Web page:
Do Your Dogs Fight?

Do you have dogs that are not in good terms, keep on fighting each other, and tend to become aggressive? Have you always wanted a harmonious relationship between them but they are just out of control when they bumped into each other? Does it trigger when you pay attention more to one of them? And lastly, are you trying to figure out what would be the solution to this problem to make your home a place of peace?

Well, before I give you my answer, let me congratulate you first for being such a charismatic pet owner. The fact that they want you to have a tunnel vision to only one of them is a true testament to that. It may sound great at first but it seemed a total chaos for everyone at home. I understand where you are coming from because I had the same problem with my second adopted dog.


You can read two of the solutions I made for this problem in “Petting Wars”, one of the chapters of my new book, Keeping the Peace: A Guide to Solving Dog-Dog Aggression in the Home. Find the section I titled “You Guard it, You lose it” which will give you some effective action plans. I hope you will find these action plans helpful to your situation.

Guarding his beloved boss, a dog would secure his perimeter while the other withdraws resulting to the guarder being rewarded. Your dog wants this proud feeling so why would he stop it? Imagine if the person whom the dog is guarding with, keeps on vanishing when he were trying to secure it. An analogy would be a person who loves pizza. You want that good smelling, delicious pizza very badly and nobody should ever take it away from you under your watch.

You tell them not to go near this pizza whenever they try to steal it from you, but what if every time you turn back, the pizza disappears because of what you’re doing? It would be a true waste of energy to reprimand someone to back off a lot of times. Eventually you would realize that just enjoying the pizza, even if someone is threatening to grab it from you, is the best way to maintain his presence.

How You Can Use This

How can we apply it to our problem? Let’s say, your dog becomes aggressive to own you because of another dog, you can simply say “that’s not good” then slowly walk away past him. We don’t advise to be harsh on them when saying these words but rather make them realize that what they have done is the cause of why their good smelling, delicious pizza vanished into thin air. You can ignore him if he goes to you. You will just put a space between you and him and a minute or two would be fine. Control yourself not talk, look or interact with your dog.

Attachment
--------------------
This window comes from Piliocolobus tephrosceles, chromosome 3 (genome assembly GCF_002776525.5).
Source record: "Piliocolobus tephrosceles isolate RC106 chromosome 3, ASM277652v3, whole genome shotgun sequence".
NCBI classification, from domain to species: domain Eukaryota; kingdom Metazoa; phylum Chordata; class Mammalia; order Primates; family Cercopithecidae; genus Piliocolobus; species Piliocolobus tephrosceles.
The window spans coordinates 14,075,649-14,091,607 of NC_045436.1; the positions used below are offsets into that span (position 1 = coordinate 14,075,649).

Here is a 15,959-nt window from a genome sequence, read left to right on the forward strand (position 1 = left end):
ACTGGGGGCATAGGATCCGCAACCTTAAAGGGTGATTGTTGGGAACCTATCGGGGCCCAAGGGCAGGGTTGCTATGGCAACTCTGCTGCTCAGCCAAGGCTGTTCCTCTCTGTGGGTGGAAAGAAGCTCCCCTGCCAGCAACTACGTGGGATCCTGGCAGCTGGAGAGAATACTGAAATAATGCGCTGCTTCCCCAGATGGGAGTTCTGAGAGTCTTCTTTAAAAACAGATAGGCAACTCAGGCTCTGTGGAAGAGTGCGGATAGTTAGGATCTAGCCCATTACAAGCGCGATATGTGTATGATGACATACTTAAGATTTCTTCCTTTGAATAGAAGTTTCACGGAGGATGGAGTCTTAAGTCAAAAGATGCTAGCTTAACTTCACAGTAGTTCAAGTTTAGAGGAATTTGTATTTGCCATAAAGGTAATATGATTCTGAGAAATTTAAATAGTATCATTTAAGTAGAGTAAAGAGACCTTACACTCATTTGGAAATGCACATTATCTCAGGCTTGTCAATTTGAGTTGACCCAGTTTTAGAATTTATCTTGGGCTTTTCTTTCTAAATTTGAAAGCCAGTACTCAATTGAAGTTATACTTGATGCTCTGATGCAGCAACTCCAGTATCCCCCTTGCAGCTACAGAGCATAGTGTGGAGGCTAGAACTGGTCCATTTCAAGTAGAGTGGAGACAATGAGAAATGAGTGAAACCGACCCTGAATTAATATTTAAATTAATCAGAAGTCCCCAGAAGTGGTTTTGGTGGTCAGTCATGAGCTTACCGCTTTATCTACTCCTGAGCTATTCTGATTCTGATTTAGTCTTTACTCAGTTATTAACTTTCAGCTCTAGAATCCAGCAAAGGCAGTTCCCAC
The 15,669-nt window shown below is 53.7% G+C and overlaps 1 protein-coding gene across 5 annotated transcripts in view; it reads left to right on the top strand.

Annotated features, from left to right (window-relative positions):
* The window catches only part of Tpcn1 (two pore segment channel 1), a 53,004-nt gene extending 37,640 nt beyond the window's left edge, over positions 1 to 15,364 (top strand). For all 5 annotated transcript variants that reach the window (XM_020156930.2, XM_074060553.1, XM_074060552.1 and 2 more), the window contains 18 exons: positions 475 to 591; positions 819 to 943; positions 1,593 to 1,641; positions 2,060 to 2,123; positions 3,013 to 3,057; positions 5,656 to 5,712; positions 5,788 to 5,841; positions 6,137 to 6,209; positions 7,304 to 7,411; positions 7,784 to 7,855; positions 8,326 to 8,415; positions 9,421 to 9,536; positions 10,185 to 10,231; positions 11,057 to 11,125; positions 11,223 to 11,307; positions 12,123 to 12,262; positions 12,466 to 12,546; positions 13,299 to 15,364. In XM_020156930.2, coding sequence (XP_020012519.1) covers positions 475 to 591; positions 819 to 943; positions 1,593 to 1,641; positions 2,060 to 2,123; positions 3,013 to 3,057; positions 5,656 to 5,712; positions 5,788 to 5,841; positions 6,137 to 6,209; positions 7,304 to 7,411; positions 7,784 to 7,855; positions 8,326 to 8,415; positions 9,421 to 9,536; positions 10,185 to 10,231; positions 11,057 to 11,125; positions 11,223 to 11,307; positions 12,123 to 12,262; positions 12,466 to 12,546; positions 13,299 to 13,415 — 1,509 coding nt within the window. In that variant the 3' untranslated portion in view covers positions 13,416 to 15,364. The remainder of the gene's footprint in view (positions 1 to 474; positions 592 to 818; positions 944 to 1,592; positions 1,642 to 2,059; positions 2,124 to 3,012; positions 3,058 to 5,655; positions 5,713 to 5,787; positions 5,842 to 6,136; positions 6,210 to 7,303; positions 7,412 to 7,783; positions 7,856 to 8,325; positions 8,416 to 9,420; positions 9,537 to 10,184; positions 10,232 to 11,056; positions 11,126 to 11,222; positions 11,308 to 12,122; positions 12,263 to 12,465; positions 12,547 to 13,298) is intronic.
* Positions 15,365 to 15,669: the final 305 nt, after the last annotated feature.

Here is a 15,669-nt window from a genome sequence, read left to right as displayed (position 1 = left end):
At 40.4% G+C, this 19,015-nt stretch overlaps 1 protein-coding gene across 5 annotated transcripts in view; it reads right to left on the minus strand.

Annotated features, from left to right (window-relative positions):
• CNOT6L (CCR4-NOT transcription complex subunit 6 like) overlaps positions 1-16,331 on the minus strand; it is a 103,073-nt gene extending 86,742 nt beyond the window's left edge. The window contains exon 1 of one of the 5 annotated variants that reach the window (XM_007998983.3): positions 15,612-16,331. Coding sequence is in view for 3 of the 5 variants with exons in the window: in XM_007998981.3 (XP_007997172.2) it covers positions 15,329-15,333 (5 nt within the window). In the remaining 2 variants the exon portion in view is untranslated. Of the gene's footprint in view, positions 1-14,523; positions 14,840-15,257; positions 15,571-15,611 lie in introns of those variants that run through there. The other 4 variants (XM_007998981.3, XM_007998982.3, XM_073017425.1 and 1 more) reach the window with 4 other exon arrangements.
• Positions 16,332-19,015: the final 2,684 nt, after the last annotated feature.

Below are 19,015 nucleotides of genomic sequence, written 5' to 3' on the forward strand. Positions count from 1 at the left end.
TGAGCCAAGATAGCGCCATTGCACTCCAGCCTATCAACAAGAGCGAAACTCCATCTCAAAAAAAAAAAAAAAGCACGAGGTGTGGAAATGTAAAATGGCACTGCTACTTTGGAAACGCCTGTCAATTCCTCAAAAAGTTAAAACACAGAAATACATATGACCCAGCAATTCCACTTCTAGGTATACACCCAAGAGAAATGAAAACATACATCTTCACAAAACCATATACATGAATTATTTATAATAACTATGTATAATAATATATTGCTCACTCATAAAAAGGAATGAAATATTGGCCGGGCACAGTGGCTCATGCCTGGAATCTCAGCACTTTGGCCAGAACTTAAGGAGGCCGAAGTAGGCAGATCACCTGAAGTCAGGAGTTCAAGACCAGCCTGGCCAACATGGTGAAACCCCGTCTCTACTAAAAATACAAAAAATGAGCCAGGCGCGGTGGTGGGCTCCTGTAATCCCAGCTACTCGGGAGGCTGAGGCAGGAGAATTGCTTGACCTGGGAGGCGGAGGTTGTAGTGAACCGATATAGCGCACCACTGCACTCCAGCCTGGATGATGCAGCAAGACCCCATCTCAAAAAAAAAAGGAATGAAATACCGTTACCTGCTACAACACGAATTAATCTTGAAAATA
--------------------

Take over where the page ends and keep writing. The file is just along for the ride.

Considering your home’s arrangement and to ease your stress, use a tether and tie your dog to the leg of a couch, if deemed necessary, expecting your dog is already used to a tether. Take care of your dog the same as before. However, if they show signs of guarding behaviors when another dog is around, you should walk out, he can’t follow you. Moving yourself away from him while you pet the other dog would be advisable as well. It would be a surprising view before him.

This method called “You Guard it, You Lose It” is a very effective, clear and easy for your dogs to follow. Imagine the situations when your dog guards you or other people in the house then come up with a good plan. Inform everyone about what to say and do in case your dog is about to do his guarding gestures. Remind them to walk out immediately right after they say the magic word.

You should also inform them how long they will ignore our furry friend and where they will go. If everyone does the same thing, your dog will eventually realize and achieve the goal you want him to achieve. The same as other discipline, being consistent in implementation will make the process successful.




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